Edited by Juliana Goschler and Anatol Stefanowitsch
[Human Cognitive Processing 41] 2013
► pp. 163–184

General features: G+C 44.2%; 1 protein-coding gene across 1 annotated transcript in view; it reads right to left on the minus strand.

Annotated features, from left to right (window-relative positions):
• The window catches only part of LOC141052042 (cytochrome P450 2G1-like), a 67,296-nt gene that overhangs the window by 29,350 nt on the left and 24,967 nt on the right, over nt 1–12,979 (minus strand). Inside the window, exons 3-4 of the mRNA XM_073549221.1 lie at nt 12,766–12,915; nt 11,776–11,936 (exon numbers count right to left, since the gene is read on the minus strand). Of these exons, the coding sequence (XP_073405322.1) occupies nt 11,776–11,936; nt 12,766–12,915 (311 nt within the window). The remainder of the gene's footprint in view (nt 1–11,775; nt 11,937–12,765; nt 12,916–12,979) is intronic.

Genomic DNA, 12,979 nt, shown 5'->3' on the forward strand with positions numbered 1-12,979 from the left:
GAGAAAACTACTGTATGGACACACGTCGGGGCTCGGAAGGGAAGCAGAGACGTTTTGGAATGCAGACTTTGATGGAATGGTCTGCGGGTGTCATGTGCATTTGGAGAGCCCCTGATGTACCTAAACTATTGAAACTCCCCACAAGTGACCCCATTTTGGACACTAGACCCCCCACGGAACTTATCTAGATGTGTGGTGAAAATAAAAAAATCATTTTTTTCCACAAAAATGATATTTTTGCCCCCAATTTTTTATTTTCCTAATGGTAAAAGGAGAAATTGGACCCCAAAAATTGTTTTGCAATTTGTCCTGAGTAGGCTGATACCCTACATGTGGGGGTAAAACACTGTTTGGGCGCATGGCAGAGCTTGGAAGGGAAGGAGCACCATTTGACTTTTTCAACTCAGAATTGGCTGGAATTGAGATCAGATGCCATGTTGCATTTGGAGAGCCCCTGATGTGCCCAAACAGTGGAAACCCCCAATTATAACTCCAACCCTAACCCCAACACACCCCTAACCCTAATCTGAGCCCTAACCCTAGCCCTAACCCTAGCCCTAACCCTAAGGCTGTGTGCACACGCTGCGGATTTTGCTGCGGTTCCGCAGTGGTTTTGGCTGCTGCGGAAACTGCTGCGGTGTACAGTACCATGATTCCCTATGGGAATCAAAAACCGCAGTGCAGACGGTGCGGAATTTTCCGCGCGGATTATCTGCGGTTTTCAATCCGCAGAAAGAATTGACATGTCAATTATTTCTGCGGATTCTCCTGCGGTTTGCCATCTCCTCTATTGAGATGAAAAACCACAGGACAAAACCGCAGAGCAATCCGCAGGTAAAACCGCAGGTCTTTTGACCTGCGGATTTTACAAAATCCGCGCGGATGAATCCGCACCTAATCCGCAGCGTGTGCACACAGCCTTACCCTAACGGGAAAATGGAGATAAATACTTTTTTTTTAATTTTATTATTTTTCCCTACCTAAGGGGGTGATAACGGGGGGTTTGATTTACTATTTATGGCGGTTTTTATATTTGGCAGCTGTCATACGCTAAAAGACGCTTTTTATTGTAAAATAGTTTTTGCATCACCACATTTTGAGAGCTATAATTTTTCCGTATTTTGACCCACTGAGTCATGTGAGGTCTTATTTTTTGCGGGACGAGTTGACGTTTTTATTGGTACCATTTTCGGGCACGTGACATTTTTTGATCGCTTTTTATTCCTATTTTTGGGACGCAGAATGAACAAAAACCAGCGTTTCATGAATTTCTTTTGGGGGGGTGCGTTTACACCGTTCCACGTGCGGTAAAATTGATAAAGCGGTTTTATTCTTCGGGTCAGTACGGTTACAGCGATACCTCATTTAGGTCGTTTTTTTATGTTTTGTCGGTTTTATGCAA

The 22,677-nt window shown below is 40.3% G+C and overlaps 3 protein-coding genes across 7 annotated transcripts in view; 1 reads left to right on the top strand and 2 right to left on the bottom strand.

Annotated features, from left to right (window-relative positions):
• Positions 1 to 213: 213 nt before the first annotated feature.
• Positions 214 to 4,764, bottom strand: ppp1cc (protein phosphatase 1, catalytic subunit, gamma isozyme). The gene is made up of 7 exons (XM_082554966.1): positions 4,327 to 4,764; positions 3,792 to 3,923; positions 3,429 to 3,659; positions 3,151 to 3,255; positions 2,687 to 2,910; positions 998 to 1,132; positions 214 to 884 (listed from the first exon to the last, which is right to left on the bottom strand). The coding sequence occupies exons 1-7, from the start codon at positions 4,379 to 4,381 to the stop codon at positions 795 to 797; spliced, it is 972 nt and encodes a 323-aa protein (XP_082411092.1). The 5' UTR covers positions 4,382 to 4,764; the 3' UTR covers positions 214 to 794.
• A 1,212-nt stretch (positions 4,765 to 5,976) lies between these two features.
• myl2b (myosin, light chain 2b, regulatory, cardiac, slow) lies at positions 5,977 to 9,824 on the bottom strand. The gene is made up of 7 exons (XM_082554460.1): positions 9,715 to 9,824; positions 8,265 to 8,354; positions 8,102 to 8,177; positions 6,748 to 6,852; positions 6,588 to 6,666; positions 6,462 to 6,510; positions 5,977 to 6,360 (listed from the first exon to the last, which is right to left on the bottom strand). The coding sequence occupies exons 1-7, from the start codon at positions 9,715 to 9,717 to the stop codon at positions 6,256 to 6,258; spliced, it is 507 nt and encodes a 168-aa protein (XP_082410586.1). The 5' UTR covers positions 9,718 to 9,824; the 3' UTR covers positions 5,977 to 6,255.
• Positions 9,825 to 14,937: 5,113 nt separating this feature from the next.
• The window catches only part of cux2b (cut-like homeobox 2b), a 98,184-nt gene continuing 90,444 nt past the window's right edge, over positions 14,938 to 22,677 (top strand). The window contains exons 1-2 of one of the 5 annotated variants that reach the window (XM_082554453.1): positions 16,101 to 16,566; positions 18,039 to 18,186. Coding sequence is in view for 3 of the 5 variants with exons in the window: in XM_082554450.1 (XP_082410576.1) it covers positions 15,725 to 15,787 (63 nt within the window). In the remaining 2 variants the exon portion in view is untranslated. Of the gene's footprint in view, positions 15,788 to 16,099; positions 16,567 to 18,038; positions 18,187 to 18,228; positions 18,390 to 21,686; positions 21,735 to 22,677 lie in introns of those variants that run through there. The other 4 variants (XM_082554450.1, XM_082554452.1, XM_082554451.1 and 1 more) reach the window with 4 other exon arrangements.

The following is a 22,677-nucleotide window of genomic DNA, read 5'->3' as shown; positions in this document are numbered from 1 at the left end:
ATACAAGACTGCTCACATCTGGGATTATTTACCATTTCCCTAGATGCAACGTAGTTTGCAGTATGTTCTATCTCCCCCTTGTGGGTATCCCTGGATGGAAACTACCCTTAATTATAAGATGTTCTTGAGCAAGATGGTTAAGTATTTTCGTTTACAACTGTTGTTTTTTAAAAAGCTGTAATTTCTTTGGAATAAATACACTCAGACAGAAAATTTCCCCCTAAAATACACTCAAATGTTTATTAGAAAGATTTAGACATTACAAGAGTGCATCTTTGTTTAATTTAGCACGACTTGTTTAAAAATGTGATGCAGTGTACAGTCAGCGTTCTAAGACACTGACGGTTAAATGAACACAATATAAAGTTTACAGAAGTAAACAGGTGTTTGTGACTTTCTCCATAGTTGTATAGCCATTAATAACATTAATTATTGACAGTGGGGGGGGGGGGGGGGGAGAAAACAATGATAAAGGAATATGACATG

French, like the other Romance languages, has evolved from a satelliteframed type wherein Path of motion is preferentially expressed in a verb satellite (either a prefix or a particle) to a verb-framed type wherein Path is preferentially expressed in the verb. Based on translations from Old to Modern French, this chapter investigates the effects of this structural reorganization on the expression of Path in narrative pointing to differences in the types of strategies storytellers employ and the types of information they attend to when they describe Path. It shows that the typological change that French has undergone has crucial consequences not only for the organization of Path information in clauses, but also for the granularity of Path and the attention given to its components (i.e. initial and final). In contrast to Old French where Path tends to be depicted in detailed fashion, Modern French gives less emphasis to Path and appears to be more selective as to the types of Path components that are expressed in narrative.
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